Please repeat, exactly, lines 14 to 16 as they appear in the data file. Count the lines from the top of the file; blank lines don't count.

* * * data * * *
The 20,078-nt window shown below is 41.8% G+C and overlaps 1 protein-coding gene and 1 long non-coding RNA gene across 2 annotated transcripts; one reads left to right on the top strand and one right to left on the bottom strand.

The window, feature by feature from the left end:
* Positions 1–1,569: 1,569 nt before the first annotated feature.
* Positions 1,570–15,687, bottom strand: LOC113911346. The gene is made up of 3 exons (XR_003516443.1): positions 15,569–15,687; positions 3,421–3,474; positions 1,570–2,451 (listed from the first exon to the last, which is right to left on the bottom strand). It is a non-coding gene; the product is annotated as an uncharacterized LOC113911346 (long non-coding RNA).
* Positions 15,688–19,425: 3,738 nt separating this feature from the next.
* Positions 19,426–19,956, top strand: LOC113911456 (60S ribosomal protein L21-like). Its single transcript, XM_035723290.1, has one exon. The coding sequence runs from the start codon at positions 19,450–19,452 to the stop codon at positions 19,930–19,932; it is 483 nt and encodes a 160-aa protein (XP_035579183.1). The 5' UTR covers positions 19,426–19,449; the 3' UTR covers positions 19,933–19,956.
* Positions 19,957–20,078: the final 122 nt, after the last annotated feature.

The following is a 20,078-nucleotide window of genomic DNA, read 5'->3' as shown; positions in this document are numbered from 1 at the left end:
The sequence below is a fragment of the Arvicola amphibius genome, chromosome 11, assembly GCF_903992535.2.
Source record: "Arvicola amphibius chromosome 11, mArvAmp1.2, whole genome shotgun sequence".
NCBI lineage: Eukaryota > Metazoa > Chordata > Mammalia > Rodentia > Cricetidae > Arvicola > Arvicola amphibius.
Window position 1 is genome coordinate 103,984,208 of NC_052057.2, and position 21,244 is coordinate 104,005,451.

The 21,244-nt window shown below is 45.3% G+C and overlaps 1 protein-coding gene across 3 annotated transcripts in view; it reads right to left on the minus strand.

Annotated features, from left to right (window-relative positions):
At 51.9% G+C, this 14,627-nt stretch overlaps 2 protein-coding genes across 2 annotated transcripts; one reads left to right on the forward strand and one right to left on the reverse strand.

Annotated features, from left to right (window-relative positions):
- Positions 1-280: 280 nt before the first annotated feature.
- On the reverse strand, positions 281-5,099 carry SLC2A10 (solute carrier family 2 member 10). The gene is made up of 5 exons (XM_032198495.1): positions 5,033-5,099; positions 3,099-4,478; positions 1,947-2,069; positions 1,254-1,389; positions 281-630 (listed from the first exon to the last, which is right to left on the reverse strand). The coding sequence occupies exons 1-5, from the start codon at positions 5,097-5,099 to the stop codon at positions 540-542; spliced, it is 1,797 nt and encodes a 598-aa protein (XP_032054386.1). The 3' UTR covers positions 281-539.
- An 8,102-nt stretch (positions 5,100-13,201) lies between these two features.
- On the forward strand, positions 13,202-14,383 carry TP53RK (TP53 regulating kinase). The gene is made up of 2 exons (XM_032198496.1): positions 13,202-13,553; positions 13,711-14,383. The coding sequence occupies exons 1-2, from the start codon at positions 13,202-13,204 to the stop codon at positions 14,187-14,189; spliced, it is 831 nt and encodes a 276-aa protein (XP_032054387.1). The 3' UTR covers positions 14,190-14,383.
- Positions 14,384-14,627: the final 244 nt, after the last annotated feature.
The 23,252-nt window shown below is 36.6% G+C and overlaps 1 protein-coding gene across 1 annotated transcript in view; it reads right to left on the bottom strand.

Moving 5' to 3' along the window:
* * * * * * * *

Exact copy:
Annotated features, from left to right (window-relative positions):
At 51.9% G+C, this 14,627-nt stretch overlaps 2 protein-coding genes across 2 annotated transcripts; one reads left to right on the forward strand and one right to left on the reverse strand.

Annotated features, from left to right (window-relative positions):